IN THE World Cup summer of 1978, Scotland took on West Germany and won, and they were dancing on the streets of Springburn that night…

‘Scotland’ on that occasion was represented by Albert United FC, a team of boys from the north of the city who had travelled to Nuremberg as part of a cultural exchange visit with Glasgow’s twin town.

“We wrote to the SFA before our visit, to ask if we could play in an amateur match representing Scotland against what was then West Germany,” says former player Andy Mitchell.

“They said yes, so with their blessing and official badges to sew on our shirts, we played our West German counterparts over two games - and won both.”

(Image: Gordon Terris/Newsquest)

As Scotland’s men’s team prepares to kick off against Germany once more in the 2024 European Championships, Andy and fellow former team-mates met up to mark the 50th anniversary of their beloved club.

Established in 1974, Albert United FC originally comprised pupils from Albert Secondary School (long since closed down) in Springburn. The school already had an assortment of teams, but the new club was a collective of keen young players who had not made into the existing squads.

(Image: Andy Mitchell)

“We were various ages, from about 12 to 17, and mainly we played friendlies,” explains Andy.

“It was started by Gordon Davidson, now a respected artist and musician, who was a former pupil.”

(Image: Andy Mitchell)

The team joined the Youth Club league and through Gordon’s contacts, got involved with the Youth Exchange, a partnership between Glasgow and its twin cities - Turin in Italy and Nuremberg in Germany.

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“We were invited to Poland in 1977, then Nuremberg in 1978, Hof in Bavaria in 1979, Turin in 1980 and Illinois in the US in 1982,” says Andy.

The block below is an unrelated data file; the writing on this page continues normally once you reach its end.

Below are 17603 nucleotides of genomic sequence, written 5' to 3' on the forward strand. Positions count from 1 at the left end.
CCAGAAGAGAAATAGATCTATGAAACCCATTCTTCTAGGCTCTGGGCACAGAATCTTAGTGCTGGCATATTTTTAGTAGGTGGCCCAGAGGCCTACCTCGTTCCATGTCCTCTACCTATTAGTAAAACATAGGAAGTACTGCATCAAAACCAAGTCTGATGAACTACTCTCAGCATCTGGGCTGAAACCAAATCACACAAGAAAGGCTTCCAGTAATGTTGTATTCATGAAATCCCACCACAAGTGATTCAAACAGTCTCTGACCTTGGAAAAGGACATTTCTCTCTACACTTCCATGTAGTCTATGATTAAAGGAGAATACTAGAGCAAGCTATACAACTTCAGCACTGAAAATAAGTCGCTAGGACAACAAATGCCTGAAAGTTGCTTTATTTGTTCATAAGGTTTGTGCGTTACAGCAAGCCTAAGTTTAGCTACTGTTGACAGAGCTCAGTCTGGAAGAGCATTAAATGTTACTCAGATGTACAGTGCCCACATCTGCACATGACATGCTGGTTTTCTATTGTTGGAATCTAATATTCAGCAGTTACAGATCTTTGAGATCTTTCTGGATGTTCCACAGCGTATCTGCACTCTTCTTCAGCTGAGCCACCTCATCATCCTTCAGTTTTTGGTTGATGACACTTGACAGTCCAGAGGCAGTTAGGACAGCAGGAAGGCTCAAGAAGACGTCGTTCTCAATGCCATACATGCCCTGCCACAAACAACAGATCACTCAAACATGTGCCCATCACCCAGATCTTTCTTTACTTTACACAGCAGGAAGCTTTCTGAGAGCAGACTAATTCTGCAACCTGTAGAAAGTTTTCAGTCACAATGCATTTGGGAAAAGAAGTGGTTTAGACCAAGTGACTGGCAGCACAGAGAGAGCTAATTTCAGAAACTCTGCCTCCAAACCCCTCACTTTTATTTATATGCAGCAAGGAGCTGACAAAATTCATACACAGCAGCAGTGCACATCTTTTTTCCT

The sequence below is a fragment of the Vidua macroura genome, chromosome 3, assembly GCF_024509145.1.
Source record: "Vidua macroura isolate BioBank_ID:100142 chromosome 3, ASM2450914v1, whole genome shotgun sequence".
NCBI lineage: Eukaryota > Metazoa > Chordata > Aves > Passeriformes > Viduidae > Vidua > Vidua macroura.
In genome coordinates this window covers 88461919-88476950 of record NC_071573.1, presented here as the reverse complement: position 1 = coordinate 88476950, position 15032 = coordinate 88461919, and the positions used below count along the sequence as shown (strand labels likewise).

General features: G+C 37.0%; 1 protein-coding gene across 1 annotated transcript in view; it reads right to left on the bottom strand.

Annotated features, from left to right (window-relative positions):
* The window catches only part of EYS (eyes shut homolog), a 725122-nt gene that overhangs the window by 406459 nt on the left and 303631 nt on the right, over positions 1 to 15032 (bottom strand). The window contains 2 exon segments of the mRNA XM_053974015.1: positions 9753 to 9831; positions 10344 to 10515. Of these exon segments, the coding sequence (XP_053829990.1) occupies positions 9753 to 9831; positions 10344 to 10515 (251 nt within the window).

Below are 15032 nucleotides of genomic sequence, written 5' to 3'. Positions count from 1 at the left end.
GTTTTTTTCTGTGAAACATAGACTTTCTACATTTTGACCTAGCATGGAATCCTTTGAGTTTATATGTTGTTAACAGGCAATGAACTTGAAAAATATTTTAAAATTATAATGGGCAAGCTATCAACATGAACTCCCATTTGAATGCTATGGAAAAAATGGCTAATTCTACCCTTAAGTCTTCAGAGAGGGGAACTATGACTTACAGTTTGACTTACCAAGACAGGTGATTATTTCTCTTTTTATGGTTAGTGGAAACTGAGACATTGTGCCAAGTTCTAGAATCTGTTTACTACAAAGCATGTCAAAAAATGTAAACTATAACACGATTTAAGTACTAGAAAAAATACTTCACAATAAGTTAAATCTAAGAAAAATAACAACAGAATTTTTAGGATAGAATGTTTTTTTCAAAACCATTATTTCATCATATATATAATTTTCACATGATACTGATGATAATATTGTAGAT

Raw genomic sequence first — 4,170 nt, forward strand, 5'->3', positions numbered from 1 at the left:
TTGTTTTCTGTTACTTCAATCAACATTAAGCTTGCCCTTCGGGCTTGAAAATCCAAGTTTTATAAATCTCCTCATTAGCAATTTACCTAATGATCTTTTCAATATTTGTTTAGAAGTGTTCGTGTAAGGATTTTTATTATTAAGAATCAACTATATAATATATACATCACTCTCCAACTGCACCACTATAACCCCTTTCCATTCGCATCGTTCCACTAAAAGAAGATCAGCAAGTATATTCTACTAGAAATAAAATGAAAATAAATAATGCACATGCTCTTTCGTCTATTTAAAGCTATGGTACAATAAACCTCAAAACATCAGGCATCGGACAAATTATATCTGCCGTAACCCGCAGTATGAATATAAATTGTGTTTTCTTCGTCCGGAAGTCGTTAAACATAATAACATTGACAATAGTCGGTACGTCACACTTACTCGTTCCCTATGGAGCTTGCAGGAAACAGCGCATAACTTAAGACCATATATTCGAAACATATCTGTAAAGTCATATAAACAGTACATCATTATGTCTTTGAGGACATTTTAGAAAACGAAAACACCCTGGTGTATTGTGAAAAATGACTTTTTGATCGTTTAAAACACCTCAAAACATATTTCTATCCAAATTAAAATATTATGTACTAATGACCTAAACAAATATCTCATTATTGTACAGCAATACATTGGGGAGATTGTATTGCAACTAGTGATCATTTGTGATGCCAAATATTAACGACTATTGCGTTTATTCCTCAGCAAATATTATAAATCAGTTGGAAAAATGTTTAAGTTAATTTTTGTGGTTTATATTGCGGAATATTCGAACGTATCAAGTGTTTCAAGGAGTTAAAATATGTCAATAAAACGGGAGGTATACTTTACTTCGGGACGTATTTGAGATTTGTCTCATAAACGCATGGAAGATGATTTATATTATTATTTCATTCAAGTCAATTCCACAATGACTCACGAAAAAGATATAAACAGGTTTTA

There is a funny story from the Illinois trip, he explains.

“We were well received in Quincy, Illinois, as soccer was still in its infancy and mostly played by girls,” says Andy.

(Image: Gordon Terris/Newsquest)

“We enjoyed living in the American footballers’ homes. We were taken to a theme park for the day, and on one stall was a guy who had a chute and a net, and the idea was to roll footballs down the chute and head them into the net.”

Andy laughs: “Fourteen boys from Scotland cleared his cuddly toy rack in minutes. He was very bemused….”

The players fundraised furiously to make the trips happen, says Andy.

(Image: Gordon Terris/Newsquest)

“Scratch cards, sponsored walks around Springburn Park, dances, donations, you name it, we did it,” he says.

“By the first trip in 1977, other players had joined from surrounding schools, including All Saints Secondary in Balornock. Gordon’s idea was always that there would be no religious or race barriers to play for Albert United.”

(Image: Andy Mitchell)

In 1980, Albert United played in a five-team tournament in Turin during the Torino 80 Festival. “Even though their players were much bigger and stronger we won the cup,” recalls Andy.

“Returning by plane, train and automobile, showing off our trophy, was a highlight.

“We played in Poland during the Cold War era – the facilities were not great but we made good friends. Gordon kept detailed diaries of all the tours - games played, scorers, team lists. It’s great to look at them and remember.”

(Image: Andy Mitchell)

At home, the team expanded into three groups, the Colts, for ages 12 to 15, the Juniors (16 to 18) and the Seniors for those aged over 18.

Training at Albert Secondary, with home matches at Springburn Park, a few well-known faces played for the club, including music journalist Billy Sloan, and football manager and ex-St Mirren player Andy Mullen.

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The team disbanded in 1999.

“It ran out of steam,” says Andy. “The leagues were difficult to join, things were more bureaucratic, and the costs to rent parks and referees were going up.

“But we still meet up each year for a fun golf weekend. We exchange old stories, about goals scored and the teams we came up against.”

(Image: Gordon Terris/Newsquest)

Andy adds, smiling: “We’re in our 60s but I can still talk about great goals we scored 40 years ago.”

For Andy and many of the ex-players, the highlight of playing for Albert United will always be those exciting foreign trips.

“We played against kids from similar backgrounds - we stayed in hostels, hotels and in some cases the home of the opposite number on the field,” he explains.

“We came from the Red Road, from Springburn, Balornock and Barmulloch and yet found ourselves abroad, some for the first time, playing the game we loved.”

He adds: “The club was part of the lives of loads of Glasgow families in the 70s, 80s and 90s. We aimed high and through great leadership from Gordon, let so many guys who didn’t make the ‘best’ teams play in the spirit in which the game was invented.

“It wasn’t about the winning, nor the prizes, it was about aspiring to do better each time you played, and football to these guys was everything.”